Sunday, 26 September 2010

Questions, questions, questions

The simplicity of Krishna's argument, and the utter difficulty of practising it, always stuns me. Krishna, through out the Gita, makes a very simple point - Do what you must, what the situation demands (from a larger cosmic point of view) unfettered by personal desire, power, lust, envy, anger, fear, vengance or any other emotion. Do it out of love he says. Not the love that is personal and exclusive, but love that is as large as life and all inclusive. Only then are you acting in favour of the cosmic balance of the universe.

It is this same principle that allows Krishna to manipulate and break the rules of righteous war, to dupe the Kauravas at every stage of the battle, allowing the Pandavas to win. Yet, at the end of the war, the Pandavas have done Krishna's bidding without understanding his purpose (with the possible exception of Yudhishtra who is the only Pandava who enters heaven).

Yet, as an individual, when I think about anything, it is hard to view a situation free of personal prejudice. How does one, at any point, determine whether a course of action is being undertaken because that is truly what the situation demands or because there is a subconscious desire for a particular outcome that one has not been able to identify yet? When do you know that you have peeled back all layers of prejudice and conditioning and desire? How does one calculate the merits and demerits of a situation without taking into account the gain or loss (happiness or sorrow) that one is expecting from it?

Yet another reading of a retelling of the Mahabharat and I only have more questions. Still more questions and no answers at all (that in itself is perhaps, a good thing).

PS: I do recommend everyone to read at least a couple of retellings of the Mahabharat. The retellings themselves are an exercise in understanding perspective and points of view. Some of the ones I've read are:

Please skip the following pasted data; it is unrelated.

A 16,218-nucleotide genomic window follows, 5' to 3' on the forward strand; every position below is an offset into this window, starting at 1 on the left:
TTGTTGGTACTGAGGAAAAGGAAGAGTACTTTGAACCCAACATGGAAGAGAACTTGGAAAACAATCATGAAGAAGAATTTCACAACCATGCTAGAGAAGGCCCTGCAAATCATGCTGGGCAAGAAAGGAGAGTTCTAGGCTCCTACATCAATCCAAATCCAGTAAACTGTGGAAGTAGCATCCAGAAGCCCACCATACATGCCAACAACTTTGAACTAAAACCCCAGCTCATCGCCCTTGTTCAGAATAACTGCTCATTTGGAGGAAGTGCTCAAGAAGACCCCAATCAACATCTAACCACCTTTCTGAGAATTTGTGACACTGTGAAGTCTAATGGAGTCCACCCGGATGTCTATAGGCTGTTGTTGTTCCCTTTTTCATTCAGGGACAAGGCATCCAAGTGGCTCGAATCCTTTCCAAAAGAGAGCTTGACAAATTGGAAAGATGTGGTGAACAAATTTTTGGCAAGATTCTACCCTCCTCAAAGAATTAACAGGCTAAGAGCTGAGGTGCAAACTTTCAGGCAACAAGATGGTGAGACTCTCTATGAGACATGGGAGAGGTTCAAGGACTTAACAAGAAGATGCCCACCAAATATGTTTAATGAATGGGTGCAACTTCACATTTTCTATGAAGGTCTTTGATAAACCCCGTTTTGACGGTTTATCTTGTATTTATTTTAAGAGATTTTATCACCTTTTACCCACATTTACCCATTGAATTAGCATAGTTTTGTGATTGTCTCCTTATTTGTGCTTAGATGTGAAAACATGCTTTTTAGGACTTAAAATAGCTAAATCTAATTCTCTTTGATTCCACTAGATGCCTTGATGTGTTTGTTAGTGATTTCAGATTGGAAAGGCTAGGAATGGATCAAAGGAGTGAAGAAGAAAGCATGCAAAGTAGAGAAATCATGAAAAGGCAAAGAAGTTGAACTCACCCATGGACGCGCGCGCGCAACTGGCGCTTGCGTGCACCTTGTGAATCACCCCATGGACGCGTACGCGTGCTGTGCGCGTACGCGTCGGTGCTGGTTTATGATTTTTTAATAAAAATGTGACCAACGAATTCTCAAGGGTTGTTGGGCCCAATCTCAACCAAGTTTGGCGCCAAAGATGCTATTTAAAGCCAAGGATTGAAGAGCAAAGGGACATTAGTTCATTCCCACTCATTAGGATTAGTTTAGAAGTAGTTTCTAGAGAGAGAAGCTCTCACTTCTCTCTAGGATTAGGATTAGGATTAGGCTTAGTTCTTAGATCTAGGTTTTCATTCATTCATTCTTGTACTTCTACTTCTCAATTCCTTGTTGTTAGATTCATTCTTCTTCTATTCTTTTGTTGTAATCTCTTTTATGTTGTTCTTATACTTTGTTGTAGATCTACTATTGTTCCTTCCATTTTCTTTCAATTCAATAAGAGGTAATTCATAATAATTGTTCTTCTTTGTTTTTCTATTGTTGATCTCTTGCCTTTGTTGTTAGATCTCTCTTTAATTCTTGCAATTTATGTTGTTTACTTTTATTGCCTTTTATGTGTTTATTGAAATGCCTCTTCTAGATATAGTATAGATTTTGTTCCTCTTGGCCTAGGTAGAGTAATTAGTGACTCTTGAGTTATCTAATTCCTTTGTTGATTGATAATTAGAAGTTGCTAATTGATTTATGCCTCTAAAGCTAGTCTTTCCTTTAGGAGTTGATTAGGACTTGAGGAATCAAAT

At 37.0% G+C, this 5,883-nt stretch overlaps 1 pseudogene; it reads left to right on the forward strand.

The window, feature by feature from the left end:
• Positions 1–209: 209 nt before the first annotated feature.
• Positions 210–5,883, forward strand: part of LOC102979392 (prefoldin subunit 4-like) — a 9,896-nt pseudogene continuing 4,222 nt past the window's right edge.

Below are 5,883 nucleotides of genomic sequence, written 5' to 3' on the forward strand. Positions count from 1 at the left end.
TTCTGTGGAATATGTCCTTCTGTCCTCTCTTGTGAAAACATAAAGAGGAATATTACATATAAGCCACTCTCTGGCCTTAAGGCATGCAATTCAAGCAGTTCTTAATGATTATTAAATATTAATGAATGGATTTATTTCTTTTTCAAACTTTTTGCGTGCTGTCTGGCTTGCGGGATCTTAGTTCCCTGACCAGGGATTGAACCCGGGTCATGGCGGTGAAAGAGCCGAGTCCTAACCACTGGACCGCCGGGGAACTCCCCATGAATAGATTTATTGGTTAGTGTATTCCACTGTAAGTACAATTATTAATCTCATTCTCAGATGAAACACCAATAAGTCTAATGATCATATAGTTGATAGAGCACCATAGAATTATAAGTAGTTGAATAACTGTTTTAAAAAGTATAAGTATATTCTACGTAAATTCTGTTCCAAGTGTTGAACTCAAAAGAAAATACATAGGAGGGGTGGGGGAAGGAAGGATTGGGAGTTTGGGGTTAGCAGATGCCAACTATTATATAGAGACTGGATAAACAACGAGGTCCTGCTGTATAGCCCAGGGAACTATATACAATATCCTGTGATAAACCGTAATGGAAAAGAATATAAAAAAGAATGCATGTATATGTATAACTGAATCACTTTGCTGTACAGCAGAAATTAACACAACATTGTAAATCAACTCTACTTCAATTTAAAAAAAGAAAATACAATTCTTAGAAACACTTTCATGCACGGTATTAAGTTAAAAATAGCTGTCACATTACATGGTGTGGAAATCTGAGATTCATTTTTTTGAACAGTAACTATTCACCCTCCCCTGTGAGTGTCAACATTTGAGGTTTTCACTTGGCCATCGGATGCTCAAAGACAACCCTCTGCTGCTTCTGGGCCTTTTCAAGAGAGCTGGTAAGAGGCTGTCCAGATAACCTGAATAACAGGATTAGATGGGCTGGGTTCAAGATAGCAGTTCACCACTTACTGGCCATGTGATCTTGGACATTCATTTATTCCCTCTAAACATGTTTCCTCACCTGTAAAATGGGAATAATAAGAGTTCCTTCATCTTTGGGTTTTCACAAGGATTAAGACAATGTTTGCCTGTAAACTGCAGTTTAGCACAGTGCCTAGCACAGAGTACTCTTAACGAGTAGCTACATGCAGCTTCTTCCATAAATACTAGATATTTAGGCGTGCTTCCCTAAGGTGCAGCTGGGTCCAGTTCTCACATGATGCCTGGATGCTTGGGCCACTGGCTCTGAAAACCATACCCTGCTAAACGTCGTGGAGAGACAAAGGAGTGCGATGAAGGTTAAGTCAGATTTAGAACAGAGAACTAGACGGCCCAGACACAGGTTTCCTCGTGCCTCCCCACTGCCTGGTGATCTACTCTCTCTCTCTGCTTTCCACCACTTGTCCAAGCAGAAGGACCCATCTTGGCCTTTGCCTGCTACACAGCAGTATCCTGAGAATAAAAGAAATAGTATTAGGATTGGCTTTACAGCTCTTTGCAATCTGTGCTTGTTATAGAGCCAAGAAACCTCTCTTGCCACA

1. Mahasamar (Narendra Kohli): This one is in Hindi and was recommended by a friend who knows the epic better than anyone else I know!
  2. Palace of Illusions (Chitra Banerji Divakaruni): The Mahabharata told from Draupadi's perspective, the woman who is the pivot of the plot of the Mahabharata.
  3. Mahabharata retold by C Rajagopalachari: This one was my first, perhaps the simplest, as the tale would be told to a child.
  4. Difficulty of being good (Gurcharan Das): This is not a direct retelling of the Mahabharata but an analysis of its characters and plot, the lessons that can be drawn from it and the continuing relevance of the epic in present times.
  5. Jaya (Devdutt Pattanaik): This is one I just finished. It is a simple retelling but what I love about it is the little side stories and the notes at the end of each chapter pointing out the moral, sociological and political debates and setting the historical context of vedic lifestyle for the reader. It brings out both the context that created the Mahabharata as well as the underpinning values that make it eternally relevant. 
All of these books are available in India on http://www.flipkart.com and http://www.indiaplaza.in
At this point, I am regretting not knowing to read a vernacular language such as Tamil. Would love to read a folk retelling of the epic!

7 comments:

rehab said...

I am always confused with this question -- personal good over worldly good. Should you take life's biggest decision keeping in mind the world or keeping in mind your own personal individual self?
And then what value do we place on detachment.

Nithya Ravi said...

Hmmm I am not really thinking about personal good vs. wordly good. It's more personal good vs. personal good. Only that there are two kinds of presonal goods (at least according to Krishna) - one the kind that are motivated by immediate desires of the mortal body and second, the kind that are motivated by the immortal soul. As far as he is concerned, you don't need to consider the notion of worldly good at all. As long as you consider the second kind of personal good, you are automatically acting in favour of worldly good as well. Also, according to him, worldly good is too intricate, dependent on too many things an individual cannot control.
My problem lies in distinguishing where the body ends and the soul begins so to speak.

rgc said...

You made my day with this comment.

Nik said...

Yuganta (by Irawati Karve) is a wonderful read ... Try it if you haven't already ... All cahracters in it are "humans" unlike that in most of the interpretations.

Nithya Ravi said...

@Nik been trying to get my hands on that book. It's been out of stock on flipkart and indiaplaza forever. Any other suggestions on where I can get it?

Nik said...

I read it on scribd.com ... just search a bit ... the book is not too long, so reading an e-book might be ok, i believe.

I couldn't locate it in crosswords & landmarks ... guess it is always out of stock!

Nithya Ravi said...

@Nik Thanks. I did find a copy of Yuganta online... tho I must say I dont like reading ebooks :(

 

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